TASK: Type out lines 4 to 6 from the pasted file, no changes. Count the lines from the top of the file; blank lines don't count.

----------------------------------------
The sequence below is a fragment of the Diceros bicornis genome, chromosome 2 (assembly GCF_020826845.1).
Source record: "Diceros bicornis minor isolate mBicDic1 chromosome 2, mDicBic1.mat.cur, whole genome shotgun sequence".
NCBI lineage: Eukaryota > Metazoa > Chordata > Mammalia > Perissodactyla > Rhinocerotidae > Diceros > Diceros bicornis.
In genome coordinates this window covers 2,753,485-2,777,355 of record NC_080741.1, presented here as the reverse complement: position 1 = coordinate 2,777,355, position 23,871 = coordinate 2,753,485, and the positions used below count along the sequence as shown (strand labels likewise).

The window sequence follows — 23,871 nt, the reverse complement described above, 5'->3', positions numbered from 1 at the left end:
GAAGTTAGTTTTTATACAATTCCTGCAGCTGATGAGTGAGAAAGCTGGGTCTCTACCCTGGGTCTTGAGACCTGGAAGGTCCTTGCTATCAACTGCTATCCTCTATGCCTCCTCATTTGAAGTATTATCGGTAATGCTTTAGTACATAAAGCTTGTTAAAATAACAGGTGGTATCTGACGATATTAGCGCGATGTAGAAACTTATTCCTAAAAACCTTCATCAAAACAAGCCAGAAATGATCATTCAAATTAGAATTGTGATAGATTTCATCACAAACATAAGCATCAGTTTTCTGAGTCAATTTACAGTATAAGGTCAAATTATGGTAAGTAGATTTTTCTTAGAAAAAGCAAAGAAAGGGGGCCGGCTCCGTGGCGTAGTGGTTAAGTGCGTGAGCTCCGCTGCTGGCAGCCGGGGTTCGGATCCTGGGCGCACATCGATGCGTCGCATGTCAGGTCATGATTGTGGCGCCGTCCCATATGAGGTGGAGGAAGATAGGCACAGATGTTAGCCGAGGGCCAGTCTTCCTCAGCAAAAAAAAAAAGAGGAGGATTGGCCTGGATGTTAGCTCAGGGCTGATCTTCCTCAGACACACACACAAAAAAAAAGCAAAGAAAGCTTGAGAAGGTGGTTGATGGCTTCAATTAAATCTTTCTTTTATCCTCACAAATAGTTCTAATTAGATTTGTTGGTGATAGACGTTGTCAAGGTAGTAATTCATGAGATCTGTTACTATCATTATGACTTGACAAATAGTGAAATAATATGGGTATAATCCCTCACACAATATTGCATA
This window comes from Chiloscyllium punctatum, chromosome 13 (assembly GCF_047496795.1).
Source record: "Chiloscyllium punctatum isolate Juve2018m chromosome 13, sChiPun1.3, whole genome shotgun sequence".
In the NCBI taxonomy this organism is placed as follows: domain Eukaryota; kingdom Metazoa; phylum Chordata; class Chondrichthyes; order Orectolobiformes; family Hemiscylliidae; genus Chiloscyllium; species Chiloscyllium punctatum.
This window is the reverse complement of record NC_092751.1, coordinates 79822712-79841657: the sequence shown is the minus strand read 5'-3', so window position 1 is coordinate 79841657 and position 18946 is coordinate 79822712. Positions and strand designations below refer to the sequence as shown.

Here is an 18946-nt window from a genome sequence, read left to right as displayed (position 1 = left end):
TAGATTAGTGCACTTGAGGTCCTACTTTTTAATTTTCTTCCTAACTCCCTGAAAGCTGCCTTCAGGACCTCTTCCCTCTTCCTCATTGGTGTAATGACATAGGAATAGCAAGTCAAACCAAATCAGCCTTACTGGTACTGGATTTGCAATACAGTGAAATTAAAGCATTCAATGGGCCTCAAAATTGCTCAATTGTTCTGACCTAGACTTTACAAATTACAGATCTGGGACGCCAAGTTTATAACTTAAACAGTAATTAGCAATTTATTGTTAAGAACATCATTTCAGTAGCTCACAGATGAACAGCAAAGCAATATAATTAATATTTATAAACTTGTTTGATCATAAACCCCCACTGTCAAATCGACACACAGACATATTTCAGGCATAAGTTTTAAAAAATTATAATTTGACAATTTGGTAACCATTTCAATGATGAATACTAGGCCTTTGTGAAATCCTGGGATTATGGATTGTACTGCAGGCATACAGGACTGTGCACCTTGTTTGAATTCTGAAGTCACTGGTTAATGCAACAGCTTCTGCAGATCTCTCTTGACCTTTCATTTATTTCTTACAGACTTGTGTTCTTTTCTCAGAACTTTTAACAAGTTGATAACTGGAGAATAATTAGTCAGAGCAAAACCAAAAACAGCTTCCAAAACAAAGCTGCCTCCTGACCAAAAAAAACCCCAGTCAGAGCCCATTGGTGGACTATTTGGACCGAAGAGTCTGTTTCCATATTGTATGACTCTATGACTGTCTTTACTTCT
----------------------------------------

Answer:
In genome coordinates this window covers 2,753,485-2,777,355 of record NC_080741.1, presented here as the reverse complement: position 1 = coordinate 2,777,355, position 23,871 = coordinate 2,753,485, and the positions used below count along the sequence as shown (strand labels likewise).

The window sequence follows — 23,871 nt, the reverse complement described above, 5'->3', positions numbered from 1 at the left end:
GAAGTTAGTTTTTATACAATTCCTGCAGCTGATGAGTGAGAAAGCTGGGTCTCTACCCTGGGTCTTGAGACCTGGAAGGTCCTTGCTATCAACTGCTATCCTCTATGCCTCCTCATTTGAAGTATTATCGGTAATGCTTTAGTACATAAAGCTTGTTAAAATAACAGGTGGTATCTGACGATATTAGCGCGATGTAGAAACTTATTCCTAAAAACCTTCATCAAAACAAGCCAGAAATGATCATTCAAATTAGAATTGTGATAGATTTCATCACAAACATAAGCATCAGTTTTCTGAGTCAATTTACAGTATAAGGTCAAATTATGGTAAGTAGATTTTTCTTAGAAAAAGCAAAGAAAGGGGGCCGGCTCCGTGGCGTAGTGGTTAAGTGCGTGAGCTCCGCTGCTGGCAGCCGGGGTTCGGATCCTGGGCGCACATCGATGCGTCGCATGTCAGGTCATGATTGTGGCGCCGTCCCATATGAGGTGGAGGAAGATAGGCACAGATGTTAGCCGAGGGCCAGTCTTCCTCAGCAAAAAAAAAAAGAGGAGGATTGGCCTGGATGTTAGCTCAGGGCTGATCTTCCTCAGACACACACACAAAAAAAAAGCAAAGAAAGCTTGAGAAGGTGGTTGATGGCTTCAATTAAATCTTTCTTTTATCCTCACAAATAGTTCTAATTAGATTTGTTGGTGATAGACGTTGTCAAGGTAGTAATTCATGAGATCTGTTACTATCATTATGACTTGACAAATAGTGAAATAATATGGGTATAATCCCTCACACAATATTGCATA